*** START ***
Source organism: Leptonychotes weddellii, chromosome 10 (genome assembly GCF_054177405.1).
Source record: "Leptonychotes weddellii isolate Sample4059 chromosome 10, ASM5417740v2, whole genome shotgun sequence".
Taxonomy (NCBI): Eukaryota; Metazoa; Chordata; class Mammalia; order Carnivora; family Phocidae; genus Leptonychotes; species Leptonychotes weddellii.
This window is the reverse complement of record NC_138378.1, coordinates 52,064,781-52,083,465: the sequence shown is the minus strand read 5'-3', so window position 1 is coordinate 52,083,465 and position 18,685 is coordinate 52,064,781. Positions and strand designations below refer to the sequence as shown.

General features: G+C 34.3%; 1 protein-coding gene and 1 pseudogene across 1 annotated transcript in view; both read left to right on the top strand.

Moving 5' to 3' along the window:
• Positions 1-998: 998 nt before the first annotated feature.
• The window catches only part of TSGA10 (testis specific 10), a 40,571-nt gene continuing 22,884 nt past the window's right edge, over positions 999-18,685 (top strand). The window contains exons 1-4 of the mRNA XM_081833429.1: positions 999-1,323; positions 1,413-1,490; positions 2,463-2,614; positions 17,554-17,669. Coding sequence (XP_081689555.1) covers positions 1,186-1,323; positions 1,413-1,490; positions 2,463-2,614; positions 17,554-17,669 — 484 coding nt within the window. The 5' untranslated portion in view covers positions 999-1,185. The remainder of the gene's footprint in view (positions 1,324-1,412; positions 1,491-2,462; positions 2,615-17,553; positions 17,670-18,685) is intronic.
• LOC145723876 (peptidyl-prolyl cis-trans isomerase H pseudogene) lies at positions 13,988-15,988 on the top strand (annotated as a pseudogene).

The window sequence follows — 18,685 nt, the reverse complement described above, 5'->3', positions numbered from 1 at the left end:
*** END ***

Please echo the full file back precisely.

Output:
Source organism: Leptonychotes weddellii, chromosome 10 (genome assembly GCF_054177405.1).
Source record: "Leptonychotes weddellii isolate Sample4059 chromosome 10, ASM5417740v2, whole genome shotgun sequence".
Taxonomy (NCBI): Eukaryota; Metazoa; Chordata; class Mammalia; order Carnivora; family Phocidae; genus Leptonychotes; species Leptonychotes weddellii.
This window is the reverse complement of record NC_138378.1, coordinates 52,064,781-52,083,465: the sequence shown is the minus strand read 5'-3', so window position 1 is coordinate 52,083,465 and position 18,685 is coordinate 52,064,781. Positions and strand designations below refer to the sequence as shown.

General features: G+C 34.3%; 1 protein-coding gene and 1 pseudogene across 1 annotated transcript in view; both read left to right on the top strand.

Moving 5' to 3' along the window:
• Positions 1-998: 998 nt before the first annotated feature.
• The window catches only part of TSGA10 (testis specific 10), a 40,571-nt gene continuing 22,884 nt past the window's right edge, over positions 999-18,685 (top strand). The window contains exons 1-4 of the mRNA XM_081833429.1: positions 999-1,323; positions 1,413-1,490; positions 2,463-2,614; positions 17,554-17,669. Coding sequence (XP_081689555.1) covers positions 1,186-1,323; positions 1,413-1,490; positions 2,463-2,614; positions 17,554-17,669 — 484 coding nt within the window. The 5' untranslated portion in view covers positions 999-1,185. The remainder of the gene's footprint in view (positions 1,324-1,412; positions 1,491-2,462; positions 2,615-17,553; positions 17,670-18,685) is intronic.
• LOC145723876 (peptidyl-prolyl cis-trans isomerase H pseudogene) lies at positions 13,988-15,988 on the top strand (annotated as a pseudogene).

The window sequence follows — 18,685 nt, the reverse complement described above, 5'->3', positions numbered from 1 at the left end: